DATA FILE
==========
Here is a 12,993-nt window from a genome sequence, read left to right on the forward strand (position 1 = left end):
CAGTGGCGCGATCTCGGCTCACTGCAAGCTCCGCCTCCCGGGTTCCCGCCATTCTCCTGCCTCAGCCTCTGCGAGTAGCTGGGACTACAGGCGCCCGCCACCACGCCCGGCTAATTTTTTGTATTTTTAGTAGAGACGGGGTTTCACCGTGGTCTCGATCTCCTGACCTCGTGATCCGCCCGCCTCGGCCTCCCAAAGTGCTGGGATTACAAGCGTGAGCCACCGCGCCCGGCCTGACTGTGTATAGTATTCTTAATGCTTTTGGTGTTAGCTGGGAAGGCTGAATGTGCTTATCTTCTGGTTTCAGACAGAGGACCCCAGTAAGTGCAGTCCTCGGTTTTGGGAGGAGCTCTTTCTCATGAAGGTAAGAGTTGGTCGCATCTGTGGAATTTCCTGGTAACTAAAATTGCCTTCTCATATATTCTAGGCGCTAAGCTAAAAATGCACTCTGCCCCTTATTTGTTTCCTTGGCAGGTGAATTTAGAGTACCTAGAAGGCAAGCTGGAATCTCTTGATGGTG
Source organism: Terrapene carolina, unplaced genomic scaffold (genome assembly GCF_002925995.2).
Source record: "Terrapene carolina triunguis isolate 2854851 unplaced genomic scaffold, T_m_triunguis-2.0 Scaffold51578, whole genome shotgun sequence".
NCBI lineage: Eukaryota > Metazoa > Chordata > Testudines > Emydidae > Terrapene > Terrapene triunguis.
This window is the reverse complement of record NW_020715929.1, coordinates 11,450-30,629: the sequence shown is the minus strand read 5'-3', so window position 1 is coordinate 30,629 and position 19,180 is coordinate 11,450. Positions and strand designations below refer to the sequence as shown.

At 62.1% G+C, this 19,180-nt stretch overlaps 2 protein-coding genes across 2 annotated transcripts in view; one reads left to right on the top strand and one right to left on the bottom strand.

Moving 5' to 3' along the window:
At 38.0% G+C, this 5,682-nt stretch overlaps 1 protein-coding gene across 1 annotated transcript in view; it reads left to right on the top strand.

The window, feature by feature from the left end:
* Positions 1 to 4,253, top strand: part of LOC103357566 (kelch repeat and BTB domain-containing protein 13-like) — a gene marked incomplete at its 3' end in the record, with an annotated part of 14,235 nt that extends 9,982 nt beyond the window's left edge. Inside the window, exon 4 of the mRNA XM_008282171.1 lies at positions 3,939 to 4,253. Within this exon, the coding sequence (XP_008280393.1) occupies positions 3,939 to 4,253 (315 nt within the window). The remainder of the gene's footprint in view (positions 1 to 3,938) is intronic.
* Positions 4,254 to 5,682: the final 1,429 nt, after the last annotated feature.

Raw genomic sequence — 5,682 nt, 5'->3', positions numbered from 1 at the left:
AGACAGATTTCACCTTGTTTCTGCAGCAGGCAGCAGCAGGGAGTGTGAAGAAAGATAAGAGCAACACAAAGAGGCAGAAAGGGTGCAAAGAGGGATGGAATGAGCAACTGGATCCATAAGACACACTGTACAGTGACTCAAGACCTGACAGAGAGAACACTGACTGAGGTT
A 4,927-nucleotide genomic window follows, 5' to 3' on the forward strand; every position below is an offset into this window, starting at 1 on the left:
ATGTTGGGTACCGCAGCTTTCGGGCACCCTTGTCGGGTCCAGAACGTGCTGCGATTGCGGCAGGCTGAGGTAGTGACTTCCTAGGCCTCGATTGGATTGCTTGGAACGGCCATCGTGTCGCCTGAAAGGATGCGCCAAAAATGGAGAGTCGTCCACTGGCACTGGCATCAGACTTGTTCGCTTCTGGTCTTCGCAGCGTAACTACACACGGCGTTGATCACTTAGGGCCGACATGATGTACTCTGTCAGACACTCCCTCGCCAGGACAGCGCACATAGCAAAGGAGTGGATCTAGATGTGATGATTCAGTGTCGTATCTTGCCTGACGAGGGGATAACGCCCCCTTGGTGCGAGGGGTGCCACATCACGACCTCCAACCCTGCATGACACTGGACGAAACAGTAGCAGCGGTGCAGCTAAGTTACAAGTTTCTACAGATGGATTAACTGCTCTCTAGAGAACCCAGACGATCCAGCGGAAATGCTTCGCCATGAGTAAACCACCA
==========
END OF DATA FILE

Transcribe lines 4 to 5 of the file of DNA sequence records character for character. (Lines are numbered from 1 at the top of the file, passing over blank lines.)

Source record: "Terrapene carolina triunguis isolate 2854851 unplaced genomic scaffold, T_m_triunguis-2.0 Scaffold51578, whole genome shotgun sequence".
NCBI lineage: Eukaryota > Metazoa > Chordata > Testudines > Emydidae > Terrapene > Terrapene triunguis.